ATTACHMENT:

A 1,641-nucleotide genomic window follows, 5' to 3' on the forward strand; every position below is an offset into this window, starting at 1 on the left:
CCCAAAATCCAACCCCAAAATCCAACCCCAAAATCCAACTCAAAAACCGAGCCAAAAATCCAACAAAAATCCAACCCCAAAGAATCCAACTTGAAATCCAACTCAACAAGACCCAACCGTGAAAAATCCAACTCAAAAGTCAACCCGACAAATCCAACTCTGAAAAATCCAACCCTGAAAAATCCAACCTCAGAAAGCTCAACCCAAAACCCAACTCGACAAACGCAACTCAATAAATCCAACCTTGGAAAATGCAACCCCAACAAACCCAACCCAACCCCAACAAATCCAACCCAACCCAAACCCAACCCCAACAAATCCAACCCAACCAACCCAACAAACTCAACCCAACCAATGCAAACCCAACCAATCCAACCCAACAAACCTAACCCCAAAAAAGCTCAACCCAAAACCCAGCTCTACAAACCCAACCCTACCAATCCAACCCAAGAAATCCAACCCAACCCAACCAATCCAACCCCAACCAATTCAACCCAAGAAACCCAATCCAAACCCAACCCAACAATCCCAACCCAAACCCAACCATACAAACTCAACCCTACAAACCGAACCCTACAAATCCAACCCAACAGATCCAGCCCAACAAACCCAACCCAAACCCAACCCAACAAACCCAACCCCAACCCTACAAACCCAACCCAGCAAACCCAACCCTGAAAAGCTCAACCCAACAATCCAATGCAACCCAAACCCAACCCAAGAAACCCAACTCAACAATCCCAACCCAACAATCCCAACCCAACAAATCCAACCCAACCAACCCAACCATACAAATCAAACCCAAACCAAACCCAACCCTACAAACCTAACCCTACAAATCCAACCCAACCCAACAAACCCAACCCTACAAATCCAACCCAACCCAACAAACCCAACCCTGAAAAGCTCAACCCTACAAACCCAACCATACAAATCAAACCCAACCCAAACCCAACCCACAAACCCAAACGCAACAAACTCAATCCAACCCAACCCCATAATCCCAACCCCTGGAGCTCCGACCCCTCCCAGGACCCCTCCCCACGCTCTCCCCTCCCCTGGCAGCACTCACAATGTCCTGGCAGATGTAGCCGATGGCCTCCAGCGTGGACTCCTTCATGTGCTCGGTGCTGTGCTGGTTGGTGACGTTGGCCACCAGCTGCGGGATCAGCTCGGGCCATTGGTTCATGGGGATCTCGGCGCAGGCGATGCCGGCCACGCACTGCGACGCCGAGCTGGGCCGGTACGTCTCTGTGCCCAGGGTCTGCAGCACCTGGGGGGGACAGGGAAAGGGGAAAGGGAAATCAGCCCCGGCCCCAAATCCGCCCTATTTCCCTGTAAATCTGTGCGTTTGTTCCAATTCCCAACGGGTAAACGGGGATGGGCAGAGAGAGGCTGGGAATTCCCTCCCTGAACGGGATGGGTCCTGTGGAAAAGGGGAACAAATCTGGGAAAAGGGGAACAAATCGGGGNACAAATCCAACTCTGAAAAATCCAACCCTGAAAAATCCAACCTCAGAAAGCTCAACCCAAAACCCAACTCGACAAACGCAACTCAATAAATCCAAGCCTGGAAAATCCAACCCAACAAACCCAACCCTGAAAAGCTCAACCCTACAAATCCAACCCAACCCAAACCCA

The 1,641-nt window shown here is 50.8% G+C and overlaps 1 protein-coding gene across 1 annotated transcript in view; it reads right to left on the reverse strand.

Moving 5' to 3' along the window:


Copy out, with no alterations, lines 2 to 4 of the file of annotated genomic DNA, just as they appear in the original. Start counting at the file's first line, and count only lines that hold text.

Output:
CCCAAAATCCAACCCCAAAATCCAACCCCAAAATCCAACTCAAAAACCGAGCCAAAAATCCAACAAAAATCCAACCCCAAAGAATCCAACTTGAAATCCAACTCAACAAGACCCAACCGTGAAAAATCCAACTCAAAAGTCAACCCGACAAATCCAACTCTGAAAAATCCAACCCTGAAAAATCCAACCTCAGAAAGCTCAACCCAAAACCCAACTCGACAAACGCAACTCAATAAATCCAACCTTGGAAAATGCAACCCCAACAAACCCAACCCAACCCCAACAAATCCAACCCAACCCAAACCCAACCCCAACAAATCCAACCCAACCAACCCAACAAACTCAACCCAACCAATGCAAACCCAACCAATCCAACCCAACAAACCTAACCCCAAAAAAGCTCAACCCAAAACCCAGCTCTACAAACCCAACCCTACCAATCCAACCCAAGAAATCCAACCCAACCCAACCAATCCAACCCCAACCAATTCAACCCAAGAAACCCAATCCAAACCCAACCCAACAATCCCAACCCAAACCCAACCATACAAACTCAACCCTACAAACCGAACCCTACAAATCCAACCCAACAGATCCAGCCCAACAAACCCAACCCAAACCCAACCCAACAAACCCAACCCCAACCCTACAAACCCAACCCAGCAAACCCAACCCTGAAAAGCTCAACCCAACAATCCAATGCAACCCAAACCCAACCCAAGAAACCCAACTCAACAATCCCAACCCAACAATCCCAACCCAACAAATCCAACCCAACCAACCCAACCATACAAATCAAACCCAAACCAAACCCAACCCTACAAACCTAACCCTACAAATCCAACCCAACCCAACAAACCCAACCCTACAAATCCAACCCAACCCAACAAACCCAACCCTGAAAAGCTCAACCCTACAAACCCAACCATACAAATCAAACCCAACCCAAACCCAACCCACAAACCCAAACGCAACAAACTCAATCCAACCCAACCCCATAATCCCAACCCCTGGAGCTCCGACCCCTCCCAGGACCCCTCCCCACGCTCTCCCCTCCCCTGGCAGCACTCACAATGTCCTGGCAGATGTAGCCGATGGCCTCCAGCGTGGACTCCTTCATGTGCTCGGTGCTGTGCTGGTTGGTGACGTTGGCCACCAGCTGCGGGATCAGCTCGGGCCATTGGTTCATGGGGATCTCGGCGCAGGCGATGCCGGCCACGCACTGCGACGCCGAGCTGGGCCGGTACGTCTCTGTGCCCAGGGTCTGCAGCACCTGGGGGGGACAGGGAAAGGGGAAAGGGAAATCAGCCCCGGCCCCAAATCCGCCCTATTTCCCTGTAAATCTGTGCGTTTGTTCCAATTCCCAACGGGTAAACGGGGATGGGCAGAGAGAGGCTGGGAATTCCCTCCCTGAACGGGATGGGTCCTGTGGAAAAGGGGAACAAATCTGGGAAAAGGGGAACAAATCGGGGNACAAATCCAACTCTGAAAAATCCAACCCTGAAAAATCCAACCTCAGAAAGCTCAACCCAAAACCCAACTCGACAAACGCAACTCAATAAATCCAAGCCTGGAAAATCCAACCCAACAAACCCAACCCTGAAAAGCTCAACCCTACAAATCCAACCCAACCCAAACCCA

The 1,641-nt window shown here is 50.8% G+C and overlaps 1 protein-coding gene across 1 annotated transcript in view; it reads right to left on the reverse strand.

Moving 5' to 3' along the window: